My last post completed the USB LAMP web server. And at this point, the server already has the powerful essential foundation. Here is what we have so far.
- Part 1 – Setting up the Linux Apache Server
- Part 2 – Adding php to your Web Server
- Part 3 – Completing the LAMP with mySQL
But there is still a need for at least one additional tool to fully utilize the mySQL server. The basic functions of creating and deleting databases, creating tables and stored procedure, and importing and exporting data and SQL require an admin tool.
And while there are some third-party tools available to externally support database administration (my favorite is mySQL Workbench), there is still a need for an embedded tool accessible on the server computer.
So here we go the installation of one of the most common mySQL administration tools on the USB LAMP server, phpMyAdmin.
And, just like with my last post, for those who do not want to go through all the setup steps, a Linux session save file is included with this post.
Simply replace your existing save file with this one and you will be 99% complete with a web server that supports both php and mySQL server. Here it is. You can also refer to my Quick and Easy section from the previous post on this series for minimal installation steps.
But if you would like to understand the steps to installing phpMyAdmin on the USB Precision Puppy Linux setup, read on.
Adding phpMyAdmin to the USB Web Server
Start the USB installed Precision Puppy Linux from part 3. Then launch the Puppy Package Manager. In the search window (Find), enter “phpMyAdmin” and search all repositories.
Then click “Examine dependencies” and “Download and install selected packages”.
And as with other packages, there are a few post-installation steps required. After the installation has completed, open a console windows and enter:
# ln -s /etc/phpmyadmin/apache.conf /etc/apache2/conf.d/phpmyadmin
# ln -s /etc/apache2/mods-available/mime* /etc/apache2/mods-enabled/
Now, to enable initial access to phpMyAdmin, passwordless logins need to be enabled. This is easy. Just open the file:
Un-comment the line:
//$cfg[‘Servers’][$i][‘AllowNoPawwords’] = TRUE;
In order to access phpMyAdmin, the mySQL server must be running. And to start mySQL, you must know the IP of the computer hosting the server. This should already be known from installing parts 1-3. This is the same IP that should be in the host file.
A quick refresher…
Identify the IP :
From a console, enter:
# /sbin/ifconfig eth0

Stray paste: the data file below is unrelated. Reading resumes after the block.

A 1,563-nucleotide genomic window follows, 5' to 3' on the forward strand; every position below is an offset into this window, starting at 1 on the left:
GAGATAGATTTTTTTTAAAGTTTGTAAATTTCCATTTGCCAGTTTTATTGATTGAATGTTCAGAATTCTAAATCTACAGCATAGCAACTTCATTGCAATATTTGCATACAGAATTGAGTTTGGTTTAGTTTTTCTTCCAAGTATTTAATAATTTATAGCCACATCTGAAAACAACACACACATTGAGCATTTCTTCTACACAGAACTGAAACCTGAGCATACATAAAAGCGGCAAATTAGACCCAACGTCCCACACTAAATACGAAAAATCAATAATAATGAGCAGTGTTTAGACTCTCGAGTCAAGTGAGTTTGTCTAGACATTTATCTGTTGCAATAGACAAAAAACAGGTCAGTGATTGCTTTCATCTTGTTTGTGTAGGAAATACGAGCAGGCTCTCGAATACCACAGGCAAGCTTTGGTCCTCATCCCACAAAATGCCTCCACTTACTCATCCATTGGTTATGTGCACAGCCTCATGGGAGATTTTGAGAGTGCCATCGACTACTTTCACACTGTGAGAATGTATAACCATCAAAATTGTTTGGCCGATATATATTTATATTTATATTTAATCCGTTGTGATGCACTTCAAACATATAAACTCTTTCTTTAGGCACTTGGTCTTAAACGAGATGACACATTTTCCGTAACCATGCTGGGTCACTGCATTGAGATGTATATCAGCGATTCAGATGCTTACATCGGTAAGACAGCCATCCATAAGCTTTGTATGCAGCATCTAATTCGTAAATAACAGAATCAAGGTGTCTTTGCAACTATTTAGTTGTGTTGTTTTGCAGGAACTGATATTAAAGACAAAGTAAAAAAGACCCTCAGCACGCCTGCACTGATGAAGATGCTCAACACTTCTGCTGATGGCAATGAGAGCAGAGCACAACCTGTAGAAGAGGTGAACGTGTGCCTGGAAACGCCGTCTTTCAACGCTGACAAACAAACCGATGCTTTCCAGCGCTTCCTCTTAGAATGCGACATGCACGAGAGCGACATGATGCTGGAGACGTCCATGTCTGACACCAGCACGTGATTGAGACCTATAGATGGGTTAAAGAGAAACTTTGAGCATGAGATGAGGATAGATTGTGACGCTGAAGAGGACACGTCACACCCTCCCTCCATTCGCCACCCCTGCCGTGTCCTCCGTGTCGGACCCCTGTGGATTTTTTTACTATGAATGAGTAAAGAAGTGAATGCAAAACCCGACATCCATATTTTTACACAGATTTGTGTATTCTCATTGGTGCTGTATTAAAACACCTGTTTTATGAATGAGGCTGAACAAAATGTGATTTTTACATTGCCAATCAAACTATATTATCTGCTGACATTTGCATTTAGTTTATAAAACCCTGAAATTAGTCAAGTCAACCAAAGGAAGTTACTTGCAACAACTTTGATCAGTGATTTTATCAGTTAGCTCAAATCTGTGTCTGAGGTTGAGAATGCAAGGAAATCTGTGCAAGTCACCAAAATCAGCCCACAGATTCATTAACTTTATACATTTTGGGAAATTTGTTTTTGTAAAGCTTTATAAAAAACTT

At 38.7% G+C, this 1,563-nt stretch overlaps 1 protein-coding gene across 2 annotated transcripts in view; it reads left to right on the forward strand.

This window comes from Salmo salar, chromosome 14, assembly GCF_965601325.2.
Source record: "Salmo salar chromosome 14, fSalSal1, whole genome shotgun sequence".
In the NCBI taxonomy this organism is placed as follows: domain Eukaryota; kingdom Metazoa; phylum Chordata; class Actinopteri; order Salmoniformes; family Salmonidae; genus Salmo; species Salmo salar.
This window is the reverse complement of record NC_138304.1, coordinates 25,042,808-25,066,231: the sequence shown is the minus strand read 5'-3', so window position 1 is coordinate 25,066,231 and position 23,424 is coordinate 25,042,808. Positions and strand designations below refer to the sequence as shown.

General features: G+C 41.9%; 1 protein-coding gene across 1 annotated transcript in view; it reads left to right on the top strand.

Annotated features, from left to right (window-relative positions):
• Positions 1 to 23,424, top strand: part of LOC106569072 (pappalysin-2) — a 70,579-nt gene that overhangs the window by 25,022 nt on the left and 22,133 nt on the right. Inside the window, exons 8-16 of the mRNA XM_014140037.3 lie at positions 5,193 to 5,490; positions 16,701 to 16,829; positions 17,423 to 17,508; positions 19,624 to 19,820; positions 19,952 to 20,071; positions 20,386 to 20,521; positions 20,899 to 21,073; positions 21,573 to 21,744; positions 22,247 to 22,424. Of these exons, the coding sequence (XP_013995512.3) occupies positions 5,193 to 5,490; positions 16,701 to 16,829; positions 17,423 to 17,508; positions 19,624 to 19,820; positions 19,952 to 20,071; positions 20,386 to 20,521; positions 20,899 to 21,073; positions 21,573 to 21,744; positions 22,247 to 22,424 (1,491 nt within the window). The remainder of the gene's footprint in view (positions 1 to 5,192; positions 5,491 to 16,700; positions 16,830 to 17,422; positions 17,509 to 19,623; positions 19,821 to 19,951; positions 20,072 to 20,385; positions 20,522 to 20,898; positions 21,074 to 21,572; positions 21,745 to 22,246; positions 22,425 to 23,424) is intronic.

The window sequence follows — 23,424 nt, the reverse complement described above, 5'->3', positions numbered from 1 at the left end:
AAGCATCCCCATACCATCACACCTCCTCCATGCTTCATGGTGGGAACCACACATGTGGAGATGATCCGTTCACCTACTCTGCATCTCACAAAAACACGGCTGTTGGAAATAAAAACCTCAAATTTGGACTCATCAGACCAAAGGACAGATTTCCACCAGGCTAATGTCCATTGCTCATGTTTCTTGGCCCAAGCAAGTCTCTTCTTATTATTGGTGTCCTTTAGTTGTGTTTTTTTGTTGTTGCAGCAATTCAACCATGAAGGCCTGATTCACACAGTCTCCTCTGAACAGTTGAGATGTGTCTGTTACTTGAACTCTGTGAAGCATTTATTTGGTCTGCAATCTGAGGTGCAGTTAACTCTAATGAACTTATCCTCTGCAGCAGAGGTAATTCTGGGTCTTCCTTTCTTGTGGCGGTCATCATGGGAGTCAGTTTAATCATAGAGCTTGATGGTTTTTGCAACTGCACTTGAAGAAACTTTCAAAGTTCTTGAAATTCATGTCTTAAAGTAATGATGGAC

The computer will respond with several lines. The second line should contain the ip. My second line began with:
The host file: /etc/host
Now lets start the mySQL and apache servers and test the phpMyAdmin installation:
Start the mySQL Server:
From a console, enter:
# mysqld –bind-address 192.168.0.11
Start Apache Server:
From a second console, enter:
# /etc/init.d/apache2 restart
Now go to another computer on your network and enter the following URL from a browser to start phpMyAdmin:
The following initial screen should appear:
Use the Username “root” with no password and enter “Go” to begin the phpMyAdmin session.
The opening screen will look similar to this:
If you wish to add more users with password logins, click on the “Privileges” tab at the top of the phpMyAdmin screen. You will see a link to “Add a new User”.
After creating a new user, remember to set the user privileges (Use “edit Privileges” link) so that the user can gain access to selected databases and functions.
There is plenty of information available on-line on how to configure the phpMyAdmin utility. Just look for it.
Note that this version of phpMyAdmin is 3.4.10. After using version 4.0.7 for a significant period of time, this older version lacks some of the features I had become used to being available. In fact, the only purpose to use this version of phpMyAdmin is to add and delete users, create databases, and import tables and procedures.
Essential functions, but you will need more…
Still, I have found that even though the version of phpMyAdmin that is available with Precision Puppy is somewhat dated, it is sufficient for basic database administration. However, it is recommended once your database and users are initially setup with phpMyAdmin, subsequent table generation and stored procedure development use a third party tool. As noted earlier in this post, my favorite is the open-source MySQL Workbench.
This series should provide a great reference for anyone setting up a web server, either now or in the future. The server provides an excellent platform for several uses, including system development and test, learning about server configuration and capabilities, and even for deployment of a permanent installation.
There is just one more addition planned for the USB LAMP server…
The addition of the popular WordPress content management system (CMS). Stay tuned for that post coming soon.